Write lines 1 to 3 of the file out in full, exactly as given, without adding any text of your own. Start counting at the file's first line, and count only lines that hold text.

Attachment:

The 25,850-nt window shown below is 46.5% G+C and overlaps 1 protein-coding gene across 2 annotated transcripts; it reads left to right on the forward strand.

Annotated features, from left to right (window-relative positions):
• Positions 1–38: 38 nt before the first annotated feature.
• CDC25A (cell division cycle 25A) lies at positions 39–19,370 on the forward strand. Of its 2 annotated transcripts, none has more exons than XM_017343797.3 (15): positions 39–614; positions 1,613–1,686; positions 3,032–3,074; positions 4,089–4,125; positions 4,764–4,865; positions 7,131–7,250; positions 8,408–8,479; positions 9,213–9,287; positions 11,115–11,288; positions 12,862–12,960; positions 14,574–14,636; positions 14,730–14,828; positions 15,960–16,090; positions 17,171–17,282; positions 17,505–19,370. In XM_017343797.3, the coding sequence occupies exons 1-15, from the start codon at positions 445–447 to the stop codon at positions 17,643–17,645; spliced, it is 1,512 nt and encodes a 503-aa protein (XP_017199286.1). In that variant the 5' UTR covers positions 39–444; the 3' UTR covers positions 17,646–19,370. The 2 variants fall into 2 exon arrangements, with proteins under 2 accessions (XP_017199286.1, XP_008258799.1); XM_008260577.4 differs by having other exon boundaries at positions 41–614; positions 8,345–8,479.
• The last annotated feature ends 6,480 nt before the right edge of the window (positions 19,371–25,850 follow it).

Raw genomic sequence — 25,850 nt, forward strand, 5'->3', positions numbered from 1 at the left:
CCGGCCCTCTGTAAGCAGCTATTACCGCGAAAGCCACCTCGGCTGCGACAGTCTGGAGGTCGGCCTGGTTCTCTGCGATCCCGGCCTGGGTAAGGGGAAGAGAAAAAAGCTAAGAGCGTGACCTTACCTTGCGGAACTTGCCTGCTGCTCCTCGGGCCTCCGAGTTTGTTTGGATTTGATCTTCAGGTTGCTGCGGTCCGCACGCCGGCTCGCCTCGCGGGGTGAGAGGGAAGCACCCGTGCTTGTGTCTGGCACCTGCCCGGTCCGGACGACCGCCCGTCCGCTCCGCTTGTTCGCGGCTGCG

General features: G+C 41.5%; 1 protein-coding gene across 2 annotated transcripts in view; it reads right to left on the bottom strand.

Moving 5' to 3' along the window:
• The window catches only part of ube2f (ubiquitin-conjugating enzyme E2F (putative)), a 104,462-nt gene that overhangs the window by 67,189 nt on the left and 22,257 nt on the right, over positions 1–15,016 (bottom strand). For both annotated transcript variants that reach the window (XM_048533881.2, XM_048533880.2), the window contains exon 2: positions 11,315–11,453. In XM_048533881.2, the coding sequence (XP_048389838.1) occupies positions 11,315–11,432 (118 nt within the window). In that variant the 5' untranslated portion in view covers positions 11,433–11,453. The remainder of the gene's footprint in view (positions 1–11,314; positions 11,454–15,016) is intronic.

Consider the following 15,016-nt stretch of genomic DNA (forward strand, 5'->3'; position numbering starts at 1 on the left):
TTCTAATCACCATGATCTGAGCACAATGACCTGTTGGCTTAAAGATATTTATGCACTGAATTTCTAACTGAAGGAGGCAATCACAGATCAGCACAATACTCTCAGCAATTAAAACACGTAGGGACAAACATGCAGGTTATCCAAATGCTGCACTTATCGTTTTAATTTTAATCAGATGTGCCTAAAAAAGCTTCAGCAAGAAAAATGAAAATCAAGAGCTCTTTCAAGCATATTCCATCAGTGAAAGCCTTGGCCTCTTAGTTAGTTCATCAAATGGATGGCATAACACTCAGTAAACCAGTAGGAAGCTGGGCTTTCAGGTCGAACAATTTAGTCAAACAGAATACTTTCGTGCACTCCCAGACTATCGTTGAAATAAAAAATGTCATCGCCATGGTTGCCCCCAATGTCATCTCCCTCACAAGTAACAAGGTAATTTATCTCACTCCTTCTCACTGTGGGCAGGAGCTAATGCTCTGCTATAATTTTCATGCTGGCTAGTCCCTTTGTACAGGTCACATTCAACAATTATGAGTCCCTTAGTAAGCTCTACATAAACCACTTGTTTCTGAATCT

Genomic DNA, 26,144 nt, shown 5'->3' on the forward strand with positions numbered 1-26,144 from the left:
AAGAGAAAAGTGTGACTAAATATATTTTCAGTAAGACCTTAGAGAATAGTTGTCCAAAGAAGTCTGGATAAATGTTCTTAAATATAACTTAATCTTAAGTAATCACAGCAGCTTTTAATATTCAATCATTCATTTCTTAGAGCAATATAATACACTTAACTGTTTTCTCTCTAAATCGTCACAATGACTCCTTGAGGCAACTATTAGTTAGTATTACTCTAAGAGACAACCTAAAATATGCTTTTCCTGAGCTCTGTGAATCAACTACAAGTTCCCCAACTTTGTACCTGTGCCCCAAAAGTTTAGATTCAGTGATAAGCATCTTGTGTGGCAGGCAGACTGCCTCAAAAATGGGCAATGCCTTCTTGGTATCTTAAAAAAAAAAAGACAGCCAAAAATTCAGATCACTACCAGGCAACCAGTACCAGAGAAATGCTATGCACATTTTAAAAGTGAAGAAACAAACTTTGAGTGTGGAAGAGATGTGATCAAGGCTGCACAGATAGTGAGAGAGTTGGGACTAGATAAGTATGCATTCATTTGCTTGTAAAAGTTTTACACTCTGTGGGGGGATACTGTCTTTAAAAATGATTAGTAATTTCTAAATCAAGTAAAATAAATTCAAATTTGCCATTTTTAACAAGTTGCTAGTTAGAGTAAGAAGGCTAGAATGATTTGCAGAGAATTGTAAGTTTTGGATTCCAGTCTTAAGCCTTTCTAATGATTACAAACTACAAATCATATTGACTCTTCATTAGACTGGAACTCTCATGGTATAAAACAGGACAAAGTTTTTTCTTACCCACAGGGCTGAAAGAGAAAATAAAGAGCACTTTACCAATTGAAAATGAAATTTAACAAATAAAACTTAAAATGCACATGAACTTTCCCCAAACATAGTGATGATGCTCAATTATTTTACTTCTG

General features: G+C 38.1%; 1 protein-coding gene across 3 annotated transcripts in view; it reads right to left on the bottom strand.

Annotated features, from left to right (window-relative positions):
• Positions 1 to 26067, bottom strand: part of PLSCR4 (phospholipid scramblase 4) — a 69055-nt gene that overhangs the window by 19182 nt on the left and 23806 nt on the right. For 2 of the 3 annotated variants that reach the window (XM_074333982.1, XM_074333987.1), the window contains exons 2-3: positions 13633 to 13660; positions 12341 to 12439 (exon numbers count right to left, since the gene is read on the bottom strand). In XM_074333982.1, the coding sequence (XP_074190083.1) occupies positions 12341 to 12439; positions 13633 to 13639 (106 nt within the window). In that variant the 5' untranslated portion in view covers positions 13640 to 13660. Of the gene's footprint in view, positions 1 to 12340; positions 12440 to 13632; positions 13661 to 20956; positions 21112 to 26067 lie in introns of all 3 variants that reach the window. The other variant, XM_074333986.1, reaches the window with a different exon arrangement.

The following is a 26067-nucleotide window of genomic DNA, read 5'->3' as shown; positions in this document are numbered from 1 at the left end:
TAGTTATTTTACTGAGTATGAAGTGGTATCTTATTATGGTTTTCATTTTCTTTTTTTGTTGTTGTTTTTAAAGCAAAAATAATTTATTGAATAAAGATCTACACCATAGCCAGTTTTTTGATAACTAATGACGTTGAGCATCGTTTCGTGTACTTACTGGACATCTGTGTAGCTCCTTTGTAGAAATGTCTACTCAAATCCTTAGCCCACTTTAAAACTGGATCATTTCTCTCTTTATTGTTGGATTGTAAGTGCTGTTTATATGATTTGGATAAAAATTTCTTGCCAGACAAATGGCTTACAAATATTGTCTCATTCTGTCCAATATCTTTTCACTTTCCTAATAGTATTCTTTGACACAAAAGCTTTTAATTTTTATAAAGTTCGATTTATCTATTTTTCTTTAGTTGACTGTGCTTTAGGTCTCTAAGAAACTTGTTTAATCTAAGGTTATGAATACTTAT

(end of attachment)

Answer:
The 25,850-nt window shown below is 46.5% G+C and overlaps 1 protein-coding gene across 2 annotated transcripts; it reads left to right on the forward strand.

Annotated features, from left to right (window-relative positions):
• Positions 1–38: 38 nt before the first annotated feature.